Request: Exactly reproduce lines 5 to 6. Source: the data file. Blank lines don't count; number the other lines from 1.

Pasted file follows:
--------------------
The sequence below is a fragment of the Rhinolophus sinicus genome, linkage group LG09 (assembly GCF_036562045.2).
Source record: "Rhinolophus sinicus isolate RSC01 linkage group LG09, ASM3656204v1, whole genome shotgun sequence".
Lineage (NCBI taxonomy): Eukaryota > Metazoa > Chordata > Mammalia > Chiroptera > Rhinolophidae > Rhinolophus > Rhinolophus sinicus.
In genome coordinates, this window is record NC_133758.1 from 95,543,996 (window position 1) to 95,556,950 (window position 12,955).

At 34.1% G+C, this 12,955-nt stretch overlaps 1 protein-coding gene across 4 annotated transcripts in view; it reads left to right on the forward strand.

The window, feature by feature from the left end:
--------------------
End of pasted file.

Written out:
At 34.1% G+C, this 12,955-nt stretch overlaps 1 protein-coding gene across 4 annotated transcripts in view; it reads left to right on the forward strand.

The window, feature by feature from the left end: